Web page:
Memoir: Endless possibilities


When I decided to write a memoir I had a certain idea of what a memoir was. I’m sure we all have our own expectations as readers when we pick up a book labeled “memoir”. I know I do.

As I’m sure Oprah did. I didn’t like how Oprah publicly flogged James Frey in front of millions of people. I don’t believe it was Frey’s fault though. Oprah made a huge mistake that made such an event possible. She neglected to define what memoir was for herself. She neglected to examine the vast possibilities of memoir.

When I decided that I wanted my book to be categorized as a memoir I quickly realized that I needed to make sure that my definition of what a memoir was fit into that genre. I needed to define it for myself. There are some books that actually have the word memoir on its cover. That makes it easy. But some books don’t say memoir like ‘A Million Little Pieces’. That can make things a little foggy. We all need to define memoir for ourselves before we flog someone for not meeting our expectations. I like that memoir authors’ seem more up front and open about the idea of their books having embellishments and not being as accurate as a bio.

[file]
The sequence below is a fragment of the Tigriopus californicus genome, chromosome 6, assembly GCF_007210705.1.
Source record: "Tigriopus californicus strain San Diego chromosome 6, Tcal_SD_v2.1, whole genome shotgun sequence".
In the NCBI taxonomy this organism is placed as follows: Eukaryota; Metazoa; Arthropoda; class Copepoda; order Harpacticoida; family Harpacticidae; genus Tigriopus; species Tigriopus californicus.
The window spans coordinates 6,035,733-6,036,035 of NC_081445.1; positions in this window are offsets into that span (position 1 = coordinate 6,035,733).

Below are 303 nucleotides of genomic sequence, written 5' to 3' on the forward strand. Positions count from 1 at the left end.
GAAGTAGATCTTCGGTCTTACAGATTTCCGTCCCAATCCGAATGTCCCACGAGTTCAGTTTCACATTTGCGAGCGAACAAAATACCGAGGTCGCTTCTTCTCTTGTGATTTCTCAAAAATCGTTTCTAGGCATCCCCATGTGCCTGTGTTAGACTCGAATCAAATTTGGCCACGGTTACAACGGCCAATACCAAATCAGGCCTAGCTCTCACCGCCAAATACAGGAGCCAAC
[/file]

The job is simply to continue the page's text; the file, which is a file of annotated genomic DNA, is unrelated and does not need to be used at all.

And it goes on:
The movie Great Expectations with Ethan Hawk defines Memoir in its first few lines for me: I’m not going to tell my story as it happened, I’m going to tell it the way I remember it.
Not verbatim.


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